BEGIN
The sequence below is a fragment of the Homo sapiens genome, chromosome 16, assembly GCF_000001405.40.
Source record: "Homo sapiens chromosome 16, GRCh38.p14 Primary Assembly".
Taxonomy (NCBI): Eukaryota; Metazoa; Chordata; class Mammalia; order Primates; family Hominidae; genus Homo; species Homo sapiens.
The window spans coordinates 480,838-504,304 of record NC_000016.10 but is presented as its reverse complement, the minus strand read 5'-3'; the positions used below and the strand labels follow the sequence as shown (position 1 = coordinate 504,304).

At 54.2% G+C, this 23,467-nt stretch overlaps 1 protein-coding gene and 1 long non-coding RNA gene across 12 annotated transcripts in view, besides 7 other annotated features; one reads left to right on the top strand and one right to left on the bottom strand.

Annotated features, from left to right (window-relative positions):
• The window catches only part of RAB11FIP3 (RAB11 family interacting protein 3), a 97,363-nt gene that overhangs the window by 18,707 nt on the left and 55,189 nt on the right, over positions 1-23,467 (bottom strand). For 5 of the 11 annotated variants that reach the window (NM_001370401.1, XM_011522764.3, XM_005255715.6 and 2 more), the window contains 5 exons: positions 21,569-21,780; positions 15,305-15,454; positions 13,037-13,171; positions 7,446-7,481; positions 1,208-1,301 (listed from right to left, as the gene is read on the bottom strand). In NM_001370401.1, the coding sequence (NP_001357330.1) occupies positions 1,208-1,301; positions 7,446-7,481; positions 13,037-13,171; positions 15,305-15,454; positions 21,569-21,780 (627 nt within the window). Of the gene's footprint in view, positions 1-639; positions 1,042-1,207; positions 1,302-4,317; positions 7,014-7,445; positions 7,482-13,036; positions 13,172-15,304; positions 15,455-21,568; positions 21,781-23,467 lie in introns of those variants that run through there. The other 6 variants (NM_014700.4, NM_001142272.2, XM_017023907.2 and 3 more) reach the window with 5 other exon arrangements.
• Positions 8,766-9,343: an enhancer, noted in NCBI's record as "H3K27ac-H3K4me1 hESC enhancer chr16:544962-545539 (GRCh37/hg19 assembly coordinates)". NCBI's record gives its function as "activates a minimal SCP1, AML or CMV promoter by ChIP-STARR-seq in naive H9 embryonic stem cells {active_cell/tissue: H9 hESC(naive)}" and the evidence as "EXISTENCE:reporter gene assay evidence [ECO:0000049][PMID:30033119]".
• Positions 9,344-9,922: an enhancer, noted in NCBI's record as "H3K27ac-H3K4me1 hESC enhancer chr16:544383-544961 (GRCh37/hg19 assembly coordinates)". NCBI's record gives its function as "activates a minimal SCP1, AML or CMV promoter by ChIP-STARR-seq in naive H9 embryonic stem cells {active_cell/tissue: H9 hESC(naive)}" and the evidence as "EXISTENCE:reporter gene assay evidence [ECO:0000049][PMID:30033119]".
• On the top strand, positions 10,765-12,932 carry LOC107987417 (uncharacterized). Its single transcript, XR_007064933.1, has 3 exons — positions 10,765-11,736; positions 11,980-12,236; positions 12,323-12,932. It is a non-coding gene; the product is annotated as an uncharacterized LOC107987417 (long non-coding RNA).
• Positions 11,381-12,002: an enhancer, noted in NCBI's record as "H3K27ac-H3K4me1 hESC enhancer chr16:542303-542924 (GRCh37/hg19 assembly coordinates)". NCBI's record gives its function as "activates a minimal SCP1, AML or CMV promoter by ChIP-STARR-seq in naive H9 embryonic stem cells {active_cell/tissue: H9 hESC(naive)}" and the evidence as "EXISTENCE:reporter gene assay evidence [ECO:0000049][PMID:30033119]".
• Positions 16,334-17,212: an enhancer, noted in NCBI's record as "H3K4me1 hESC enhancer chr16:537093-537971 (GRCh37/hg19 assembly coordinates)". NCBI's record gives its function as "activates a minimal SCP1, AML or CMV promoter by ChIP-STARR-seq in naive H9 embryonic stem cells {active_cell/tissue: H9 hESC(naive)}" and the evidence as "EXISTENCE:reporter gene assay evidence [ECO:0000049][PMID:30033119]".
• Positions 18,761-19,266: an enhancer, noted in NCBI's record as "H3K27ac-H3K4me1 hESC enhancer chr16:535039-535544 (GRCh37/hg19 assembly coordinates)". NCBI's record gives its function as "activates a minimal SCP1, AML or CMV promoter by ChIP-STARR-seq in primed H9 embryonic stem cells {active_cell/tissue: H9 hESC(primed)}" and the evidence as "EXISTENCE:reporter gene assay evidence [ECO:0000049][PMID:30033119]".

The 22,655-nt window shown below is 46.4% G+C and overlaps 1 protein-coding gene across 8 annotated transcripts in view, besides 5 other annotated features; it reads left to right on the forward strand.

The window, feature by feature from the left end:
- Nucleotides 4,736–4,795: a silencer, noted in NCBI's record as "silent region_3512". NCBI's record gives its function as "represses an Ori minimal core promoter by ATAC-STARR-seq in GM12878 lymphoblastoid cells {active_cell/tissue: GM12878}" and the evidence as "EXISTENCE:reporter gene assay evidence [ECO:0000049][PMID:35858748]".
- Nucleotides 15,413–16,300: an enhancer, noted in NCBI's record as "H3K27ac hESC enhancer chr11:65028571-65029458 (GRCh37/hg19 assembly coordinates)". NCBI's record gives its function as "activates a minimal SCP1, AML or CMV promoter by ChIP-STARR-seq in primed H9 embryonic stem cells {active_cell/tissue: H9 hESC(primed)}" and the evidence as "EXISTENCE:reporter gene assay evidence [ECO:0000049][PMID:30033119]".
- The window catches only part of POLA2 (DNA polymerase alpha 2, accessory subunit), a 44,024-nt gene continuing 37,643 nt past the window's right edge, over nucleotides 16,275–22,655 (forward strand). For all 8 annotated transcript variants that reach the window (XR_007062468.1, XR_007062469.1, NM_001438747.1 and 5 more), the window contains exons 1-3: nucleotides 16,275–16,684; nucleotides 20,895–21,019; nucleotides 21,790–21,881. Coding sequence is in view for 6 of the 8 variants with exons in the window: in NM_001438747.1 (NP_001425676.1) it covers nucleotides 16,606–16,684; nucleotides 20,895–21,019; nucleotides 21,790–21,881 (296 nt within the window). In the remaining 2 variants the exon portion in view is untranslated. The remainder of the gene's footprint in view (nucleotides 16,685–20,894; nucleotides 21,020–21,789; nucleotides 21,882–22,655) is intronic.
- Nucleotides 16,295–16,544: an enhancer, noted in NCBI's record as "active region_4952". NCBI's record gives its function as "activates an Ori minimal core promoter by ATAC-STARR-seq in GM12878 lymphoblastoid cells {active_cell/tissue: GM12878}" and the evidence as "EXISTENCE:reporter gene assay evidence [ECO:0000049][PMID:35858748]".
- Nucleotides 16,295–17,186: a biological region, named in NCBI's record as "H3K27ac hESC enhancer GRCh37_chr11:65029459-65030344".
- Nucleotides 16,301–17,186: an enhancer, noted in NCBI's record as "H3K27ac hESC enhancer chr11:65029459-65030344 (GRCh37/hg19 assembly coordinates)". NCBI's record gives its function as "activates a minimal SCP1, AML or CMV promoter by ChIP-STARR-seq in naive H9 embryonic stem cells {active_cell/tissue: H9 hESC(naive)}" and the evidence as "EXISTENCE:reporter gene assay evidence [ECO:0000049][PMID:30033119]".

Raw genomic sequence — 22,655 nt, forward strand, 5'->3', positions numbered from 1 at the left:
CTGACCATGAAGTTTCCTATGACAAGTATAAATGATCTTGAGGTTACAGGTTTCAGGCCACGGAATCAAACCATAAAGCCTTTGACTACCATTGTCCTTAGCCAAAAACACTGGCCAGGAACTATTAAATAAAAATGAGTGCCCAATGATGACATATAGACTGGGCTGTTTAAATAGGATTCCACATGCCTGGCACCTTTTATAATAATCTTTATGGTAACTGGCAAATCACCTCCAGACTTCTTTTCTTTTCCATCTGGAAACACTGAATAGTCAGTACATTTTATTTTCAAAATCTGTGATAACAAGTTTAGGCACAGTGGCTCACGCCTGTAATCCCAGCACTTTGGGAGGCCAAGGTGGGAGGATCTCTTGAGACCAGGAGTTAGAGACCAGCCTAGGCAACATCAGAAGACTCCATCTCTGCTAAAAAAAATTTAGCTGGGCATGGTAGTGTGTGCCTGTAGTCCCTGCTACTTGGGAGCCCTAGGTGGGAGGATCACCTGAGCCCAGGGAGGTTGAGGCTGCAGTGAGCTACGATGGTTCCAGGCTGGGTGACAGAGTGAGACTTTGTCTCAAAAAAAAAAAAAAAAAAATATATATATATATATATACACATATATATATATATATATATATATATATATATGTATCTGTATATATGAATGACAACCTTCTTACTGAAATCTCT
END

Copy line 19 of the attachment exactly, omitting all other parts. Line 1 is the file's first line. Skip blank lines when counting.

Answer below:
- Nucleotides 16,295–16,544: an enhancer, noted in NCBI's record as "active region_4952". NCBI's record gives its function as "activates an Ori minimal core promoter by ATAC-STARR-seq in GM12878 lymphoblastoid cells {active_cell/tissue: GM12878}" and the evidence as "EXISTENCE:reporter gene assay evidence [ECO:0000049][PMID:35858748]".